are generating more commercialized technology, and industry is continuing to do so, “so we have a huge amount of capital to raise, a challenge.”

Overall, he said, Dr. Camp has estimated a total need for $1.6 billion in growth-stage capital in the state to fund about 200 companies. In the aggregate, all these needs total some $3.5 billion, principally in private sector capital. “I am on the board of the National Venture Capital Association,” he concluded, “and one reason my work there is a priority is that we have to do a much better job connecting to large amounts of risk capital, which is likely to be even more highly concentrated on the coasts over the next 10 years.”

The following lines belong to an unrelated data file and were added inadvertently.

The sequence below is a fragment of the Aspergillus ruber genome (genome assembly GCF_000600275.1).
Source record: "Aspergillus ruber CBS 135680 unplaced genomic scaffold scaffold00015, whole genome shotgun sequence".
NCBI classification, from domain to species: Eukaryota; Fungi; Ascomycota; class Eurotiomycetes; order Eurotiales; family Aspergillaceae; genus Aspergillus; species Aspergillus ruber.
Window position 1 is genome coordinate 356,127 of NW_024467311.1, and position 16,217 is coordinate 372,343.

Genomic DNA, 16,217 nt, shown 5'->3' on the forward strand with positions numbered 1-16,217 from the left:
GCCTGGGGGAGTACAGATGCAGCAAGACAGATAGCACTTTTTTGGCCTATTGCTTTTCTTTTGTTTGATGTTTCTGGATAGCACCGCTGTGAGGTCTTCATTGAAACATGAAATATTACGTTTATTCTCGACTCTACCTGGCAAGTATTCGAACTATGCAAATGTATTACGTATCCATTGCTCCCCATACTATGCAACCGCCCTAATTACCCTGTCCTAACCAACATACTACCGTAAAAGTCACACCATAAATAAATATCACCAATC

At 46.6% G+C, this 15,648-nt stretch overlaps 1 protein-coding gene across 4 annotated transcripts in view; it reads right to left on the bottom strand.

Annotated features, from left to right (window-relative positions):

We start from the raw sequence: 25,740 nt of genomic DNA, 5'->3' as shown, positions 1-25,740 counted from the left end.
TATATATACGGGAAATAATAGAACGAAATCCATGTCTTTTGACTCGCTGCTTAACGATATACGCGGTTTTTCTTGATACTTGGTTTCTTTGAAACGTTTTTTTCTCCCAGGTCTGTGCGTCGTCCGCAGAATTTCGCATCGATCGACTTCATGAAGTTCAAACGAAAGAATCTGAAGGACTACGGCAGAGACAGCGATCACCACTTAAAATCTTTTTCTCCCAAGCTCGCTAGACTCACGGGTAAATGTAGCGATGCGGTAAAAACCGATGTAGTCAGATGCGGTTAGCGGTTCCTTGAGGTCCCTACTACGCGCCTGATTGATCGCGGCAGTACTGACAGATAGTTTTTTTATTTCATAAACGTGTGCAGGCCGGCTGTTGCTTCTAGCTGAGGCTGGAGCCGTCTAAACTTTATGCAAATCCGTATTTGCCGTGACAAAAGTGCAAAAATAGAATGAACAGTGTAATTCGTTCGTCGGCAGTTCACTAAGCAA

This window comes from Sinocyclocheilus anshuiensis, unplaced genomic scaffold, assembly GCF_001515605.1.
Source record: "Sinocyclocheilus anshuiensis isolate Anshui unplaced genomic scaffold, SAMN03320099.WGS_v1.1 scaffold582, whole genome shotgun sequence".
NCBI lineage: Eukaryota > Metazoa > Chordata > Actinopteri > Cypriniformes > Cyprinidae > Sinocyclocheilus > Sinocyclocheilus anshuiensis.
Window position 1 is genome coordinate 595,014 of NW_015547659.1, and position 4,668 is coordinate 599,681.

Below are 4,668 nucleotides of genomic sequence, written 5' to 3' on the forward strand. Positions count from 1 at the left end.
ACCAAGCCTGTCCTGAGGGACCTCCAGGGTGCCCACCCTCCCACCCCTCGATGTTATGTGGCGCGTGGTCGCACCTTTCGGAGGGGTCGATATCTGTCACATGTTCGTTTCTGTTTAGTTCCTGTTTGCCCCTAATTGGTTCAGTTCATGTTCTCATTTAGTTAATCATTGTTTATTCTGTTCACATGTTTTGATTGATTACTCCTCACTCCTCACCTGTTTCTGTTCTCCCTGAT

A questioner closed the discussion on capital needs by urging a more ambitious target of $5 billion and greater participation of Ohio pension funds. He said that this amount would constitute only 5 percent of the holdings of those funds, and would constitute an appropriate and patriotic use of Ohio resources. “It’s not too much to ask that we invest in ourselves,” he said, “because if we don’t do that, certainly no one else is going to do it.”

Bringing the symposium to a close, Dr. Wessner once again thanked Dr. Mary Good for her leadership of the National Academies study of State and Regional Innovation Policies, thanked the sponsors for their support, and thanked the participants and audience for what he deemed a very informative and successful meeting.

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